Canadian cystic fibrosis patients live 10 years longer than US counterparts

While patients diagnosed with cystic fibrosis — which damages the lungs and digestive system — are living longer than ever before, Canadians with the inherited life-threatening disorder live approximately 10 years longer than Americans with the condition, according to a new study published in the Annals of Internal Medicine.

For the study, researchers compared data on 45,456 patients compiled in the U.S. Cystic Fibrosis Foundation Registry and 5,941 patients compiled in the Canadian Cystic Fibrosis Registry from 1990 to 2013. Based on data from 2009 to 2013, cystic fibrosis patients in Canada lived an average of 50.9 years compared to 40.6 years in the U.S.

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Further analysis revealed no difference in survival rates for U.S. patients with private health insurance when compared to Canadians, who have universal healthcare program. However, when compared to Americans with unknown or no health insurance, Canadians had a 77 percent lower risk of death.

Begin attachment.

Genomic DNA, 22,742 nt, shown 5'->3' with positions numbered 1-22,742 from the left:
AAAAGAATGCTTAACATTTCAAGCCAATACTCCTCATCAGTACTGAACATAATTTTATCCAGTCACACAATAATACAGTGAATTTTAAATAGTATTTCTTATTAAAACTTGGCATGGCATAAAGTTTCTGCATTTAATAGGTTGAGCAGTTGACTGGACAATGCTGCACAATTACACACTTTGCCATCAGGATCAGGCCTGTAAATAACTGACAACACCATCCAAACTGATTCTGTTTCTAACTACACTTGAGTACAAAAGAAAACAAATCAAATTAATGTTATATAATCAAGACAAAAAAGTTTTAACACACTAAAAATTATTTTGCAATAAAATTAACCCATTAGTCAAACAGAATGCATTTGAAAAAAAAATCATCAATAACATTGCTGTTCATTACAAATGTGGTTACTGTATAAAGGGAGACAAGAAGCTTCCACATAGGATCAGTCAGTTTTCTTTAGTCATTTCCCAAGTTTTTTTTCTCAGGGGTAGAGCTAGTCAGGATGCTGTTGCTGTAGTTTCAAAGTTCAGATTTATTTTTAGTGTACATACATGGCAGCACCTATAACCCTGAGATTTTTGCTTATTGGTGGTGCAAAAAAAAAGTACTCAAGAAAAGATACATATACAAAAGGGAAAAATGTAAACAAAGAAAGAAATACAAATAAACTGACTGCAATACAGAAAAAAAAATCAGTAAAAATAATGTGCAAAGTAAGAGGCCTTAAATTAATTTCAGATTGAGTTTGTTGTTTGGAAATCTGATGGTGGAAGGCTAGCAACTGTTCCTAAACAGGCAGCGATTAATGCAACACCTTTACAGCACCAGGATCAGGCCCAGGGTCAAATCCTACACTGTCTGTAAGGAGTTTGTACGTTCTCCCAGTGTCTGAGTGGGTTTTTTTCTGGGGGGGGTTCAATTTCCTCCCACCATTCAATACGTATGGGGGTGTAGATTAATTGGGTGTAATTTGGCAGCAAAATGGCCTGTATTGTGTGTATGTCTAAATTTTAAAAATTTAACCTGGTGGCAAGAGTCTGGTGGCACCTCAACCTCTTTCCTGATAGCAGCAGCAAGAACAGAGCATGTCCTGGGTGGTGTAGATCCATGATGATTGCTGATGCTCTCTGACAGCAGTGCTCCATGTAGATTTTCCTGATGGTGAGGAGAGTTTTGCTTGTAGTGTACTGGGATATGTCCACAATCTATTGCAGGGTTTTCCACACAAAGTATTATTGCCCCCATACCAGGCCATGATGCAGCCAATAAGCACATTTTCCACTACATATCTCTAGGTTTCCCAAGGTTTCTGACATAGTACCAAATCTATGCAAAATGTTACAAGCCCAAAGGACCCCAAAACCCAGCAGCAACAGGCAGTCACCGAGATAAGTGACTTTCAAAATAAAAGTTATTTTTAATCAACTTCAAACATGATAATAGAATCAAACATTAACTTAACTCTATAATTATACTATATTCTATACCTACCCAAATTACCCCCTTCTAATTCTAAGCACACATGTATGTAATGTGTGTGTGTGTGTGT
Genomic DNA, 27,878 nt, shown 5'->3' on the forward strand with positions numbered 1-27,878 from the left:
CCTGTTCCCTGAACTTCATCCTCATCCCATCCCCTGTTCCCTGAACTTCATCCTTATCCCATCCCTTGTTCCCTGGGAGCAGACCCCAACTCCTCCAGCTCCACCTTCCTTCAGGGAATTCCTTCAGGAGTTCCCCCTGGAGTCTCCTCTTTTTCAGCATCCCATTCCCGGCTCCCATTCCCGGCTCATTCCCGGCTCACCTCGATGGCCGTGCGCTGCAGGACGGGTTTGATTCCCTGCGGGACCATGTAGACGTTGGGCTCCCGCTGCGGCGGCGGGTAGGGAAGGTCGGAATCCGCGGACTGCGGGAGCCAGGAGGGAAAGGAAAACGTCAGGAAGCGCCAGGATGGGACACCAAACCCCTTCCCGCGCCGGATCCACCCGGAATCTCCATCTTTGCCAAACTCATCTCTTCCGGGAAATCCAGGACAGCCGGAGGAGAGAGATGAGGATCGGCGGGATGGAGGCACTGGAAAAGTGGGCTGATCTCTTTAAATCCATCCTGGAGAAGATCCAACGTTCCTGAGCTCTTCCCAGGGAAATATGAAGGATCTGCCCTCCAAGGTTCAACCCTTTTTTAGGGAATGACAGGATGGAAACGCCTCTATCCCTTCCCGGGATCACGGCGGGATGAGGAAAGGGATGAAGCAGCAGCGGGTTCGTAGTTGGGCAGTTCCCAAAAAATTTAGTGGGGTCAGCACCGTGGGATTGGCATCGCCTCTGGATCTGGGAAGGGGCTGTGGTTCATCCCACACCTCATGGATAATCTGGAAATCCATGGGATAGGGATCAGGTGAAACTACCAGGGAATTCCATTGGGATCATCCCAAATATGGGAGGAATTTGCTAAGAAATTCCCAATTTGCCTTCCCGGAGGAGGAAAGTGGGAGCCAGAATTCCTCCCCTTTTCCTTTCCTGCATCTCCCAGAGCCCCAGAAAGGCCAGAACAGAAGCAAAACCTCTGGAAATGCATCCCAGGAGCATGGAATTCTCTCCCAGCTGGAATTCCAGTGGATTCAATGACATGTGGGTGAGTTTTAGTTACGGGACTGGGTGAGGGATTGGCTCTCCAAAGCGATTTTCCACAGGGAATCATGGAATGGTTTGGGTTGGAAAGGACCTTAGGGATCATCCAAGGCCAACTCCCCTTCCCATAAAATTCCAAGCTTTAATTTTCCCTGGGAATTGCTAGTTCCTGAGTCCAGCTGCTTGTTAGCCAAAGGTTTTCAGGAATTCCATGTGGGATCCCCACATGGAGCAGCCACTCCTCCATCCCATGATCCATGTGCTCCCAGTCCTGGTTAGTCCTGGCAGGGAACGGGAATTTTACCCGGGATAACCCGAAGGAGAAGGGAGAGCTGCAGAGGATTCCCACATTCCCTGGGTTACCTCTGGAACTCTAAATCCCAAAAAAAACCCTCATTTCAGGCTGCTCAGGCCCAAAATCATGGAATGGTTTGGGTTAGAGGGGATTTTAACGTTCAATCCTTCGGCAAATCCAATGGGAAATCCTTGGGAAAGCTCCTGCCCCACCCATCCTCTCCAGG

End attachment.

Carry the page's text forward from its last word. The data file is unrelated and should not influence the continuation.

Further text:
Researchers said possible reasons for the differences in survival rates could be the fact lung transplant rates are higher among Canadians with the condition. Also, Canadians with cystic fibrosis were exposed to beneficial high fat diets in the 1970s, while the nutritional practice was not implemented in the U.S. until the 1980s.

"Achieving a better understanding of the drivers behind differences in survival rates is critical to our mission to improve and extend the lives of people with cystic fibrosis," said Bruce Marshall, MD, lead study investigator and senior vice-president of clinical affairs for the Cystic Fibrosis Foundation. "As a result of this study, we will be conducting further research to better understand the role of nutrition and insurance status — and are encouraged that the findings reinforce the central goal of our lung transplant initiative, a comprehensive effort to improve transplant outcomes for people with cystic fibrosis in the United States."

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